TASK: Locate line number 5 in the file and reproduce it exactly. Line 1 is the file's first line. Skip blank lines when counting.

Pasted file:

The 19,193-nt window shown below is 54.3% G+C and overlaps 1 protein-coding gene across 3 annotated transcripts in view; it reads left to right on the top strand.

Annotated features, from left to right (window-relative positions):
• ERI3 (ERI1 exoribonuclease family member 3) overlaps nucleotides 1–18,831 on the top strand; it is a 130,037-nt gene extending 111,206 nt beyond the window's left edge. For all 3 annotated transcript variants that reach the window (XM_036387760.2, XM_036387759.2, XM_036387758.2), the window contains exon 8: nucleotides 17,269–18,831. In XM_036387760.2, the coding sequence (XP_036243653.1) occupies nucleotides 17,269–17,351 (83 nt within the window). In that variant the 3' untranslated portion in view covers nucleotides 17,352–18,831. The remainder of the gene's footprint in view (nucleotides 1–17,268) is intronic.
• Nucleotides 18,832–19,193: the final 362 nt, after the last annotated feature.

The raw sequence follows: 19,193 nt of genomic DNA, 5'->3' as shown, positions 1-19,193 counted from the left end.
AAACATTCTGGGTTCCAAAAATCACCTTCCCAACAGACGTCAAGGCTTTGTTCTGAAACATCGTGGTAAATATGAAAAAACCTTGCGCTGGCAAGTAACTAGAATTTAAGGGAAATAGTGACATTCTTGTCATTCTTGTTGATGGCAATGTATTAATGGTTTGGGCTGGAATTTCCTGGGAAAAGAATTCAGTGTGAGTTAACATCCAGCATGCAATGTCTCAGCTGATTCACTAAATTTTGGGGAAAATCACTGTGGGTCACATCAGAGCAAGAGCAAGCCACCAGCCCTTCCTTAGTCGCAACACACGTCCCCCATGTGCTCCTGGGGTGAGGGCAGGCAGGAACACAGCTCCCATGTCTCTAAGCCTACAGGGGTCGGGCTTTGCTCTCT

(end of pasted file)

The raw sequence follows: 19,193 nt of genomic DNA, 5'->3' as shown, positions 1-19,193 counted from the left end.